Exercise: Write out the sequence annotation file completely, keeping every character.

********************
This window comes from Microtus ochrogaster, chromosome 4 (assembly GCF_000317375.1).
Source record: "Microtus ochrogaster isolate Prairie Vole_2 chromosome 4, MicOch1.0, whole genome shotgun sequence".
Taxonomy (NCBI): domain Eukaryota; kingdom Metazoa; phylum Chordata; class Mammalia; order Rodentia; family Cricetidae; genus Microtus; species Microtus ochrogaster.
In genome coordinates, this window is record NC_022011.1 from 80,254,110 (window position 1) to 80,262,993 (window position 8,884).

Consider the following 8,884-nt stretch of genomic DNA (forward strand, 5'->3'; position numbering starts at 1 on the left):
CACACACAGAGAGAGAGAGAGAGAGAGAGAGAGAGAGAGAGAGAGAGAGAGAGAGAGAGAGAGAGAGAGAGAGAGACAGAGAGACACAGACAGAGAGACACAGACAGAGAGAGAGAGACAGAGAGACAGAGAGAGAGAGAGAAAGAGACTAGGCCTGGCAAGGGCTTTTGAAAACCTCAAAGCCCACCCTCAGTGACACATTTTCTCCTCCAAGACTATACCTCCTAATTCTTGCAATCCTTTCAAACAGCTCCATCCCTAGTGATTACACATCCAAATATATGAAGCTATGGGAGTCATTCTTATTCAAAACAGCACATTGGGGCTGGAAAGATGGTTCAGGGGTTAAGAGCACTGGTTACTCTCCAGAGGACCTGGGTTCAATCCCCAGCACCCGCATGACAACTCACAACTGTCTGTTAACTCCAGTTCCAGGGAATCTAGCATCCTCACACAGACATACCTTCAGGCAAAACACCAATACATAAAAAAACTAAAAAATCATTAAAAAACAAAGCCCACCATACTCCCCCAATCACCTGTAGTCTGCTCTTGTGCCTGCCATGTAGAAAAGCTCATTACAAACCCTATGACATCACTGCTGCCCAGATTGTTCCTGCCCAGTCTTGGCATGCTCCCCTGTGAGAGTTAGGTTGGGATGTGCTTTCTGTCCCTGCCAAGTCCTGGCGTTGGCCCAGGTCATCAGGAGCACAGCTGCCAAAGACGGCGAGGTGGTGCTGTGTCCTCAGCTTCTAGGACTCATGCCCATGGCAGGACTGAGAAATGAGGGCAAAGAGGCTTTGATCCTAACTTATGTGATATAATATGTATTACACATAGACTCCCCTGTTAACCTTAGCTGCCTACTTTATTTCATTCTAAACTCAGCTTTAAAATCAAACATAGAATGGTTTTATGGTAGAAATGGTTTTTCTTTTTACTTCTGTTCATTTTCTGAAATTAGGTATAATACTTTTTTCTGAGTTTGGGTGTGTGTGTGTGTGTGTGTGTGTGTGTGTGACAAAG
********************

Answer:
This window comes from Microtus ochrogaster, chromosome 4 (assembly GCF_000317375.1).
Source record: "Microtus ochrogaster isolate Prairie Vole_2 chromosome 4, MicOch1.0, whole genome shotgun sequence".
Taxonomy (NCBI): domain Eukaryota; kingdom Metazoa; phylum Chordata; class Mammalia; order Rodentia; family Cricetidae; genus Microtus; species Microtus ochrogaster.
In genome coordinates, this window is record NC_022011.1 from 80,254,110 (window position 1) to 80,262,993 (window position 8,884).

Consider the following 8,884-nt stretch of genomic DNA (forward strand, 5'->3'; position numbering starts at 1 on the left):
CACACACAGAGAGAGAGAGAGAGAGAGAGAGAGAGAGAGAGAGAGAGAGAGAGAGAGAGAGAGAGAGAGAGAGAGACAGAGAGACACAGACAGAGAGACACAGACAGAGAGAGAGAGACAGAGAGACAGAGAGAGAGAGAGAAAGAGACTAGGCCTGGCAAGGGCTTTTGAAAACCTCAAAGCCCACCCTCAGTGACACATTTTCTCCTCCAAGACTATACCTCCTAATTCTTGCAATCCTTTCAAACAGCTCCATCCCTAGTGATTACACATCCAAATATATGAAGCTATGGGAGTCATTCTTATTCAAAACAGCACATTGGGGCTGGAAAGATGGTTCAGGGGTTAAGAGCACTGGTTACTCTCCAGAGGACCTGGGTTCAATCCCCAGCACCCGCATGACAACTCACAACTGTCTGTTAACTCCAGTTCCAGGGAATCTAGCATCCTCACACAGACATACCTTCAGGCAAAACACCAATACATAAAAAAACTAAAAAATCATTAAAAAACAAAGCCCACCATACTCCCCCAATCACCTGTAGTCTGCTCTTGTGCCTGCCATGTAGAAAAGCTCATTACAAACCCTATGACATCACTGCTGCCCAGATTGTTCCTGCCCAGTCTTGGCATGCTCCCCTGTGAGAGTTAGGTTGGGATGTGCTTTCTGTCCCTGCCAAGTCCTGGCGTTGGCCCAGGTCATCAGGAGCACAGCTGCCAAAGACGGCGAGGTGGTGCTGTGTCCTCAGCTTCTAGGACTCATGCCCATGGCAGGACTGAGAAATGAGGGCAAAGAGGCTTTGATCCTAACTTATGTGATATAATATGTATTACACATAGACTCCCCTGTTAACCTTAGCTGCCTACTTTATTTCATTCTAAACTCAGCTTTAAAATCAAACATAGAATGGTTTTATGGTAGAAATGGTTTTTCTTTTTACTTCTGTTCATTTTCTGAAATTAGGTATAATACTTTTTTCTGAGTTTGGGTGTGTGTGTGTGTGTGTGTGTGTGTGTGTGACAAAG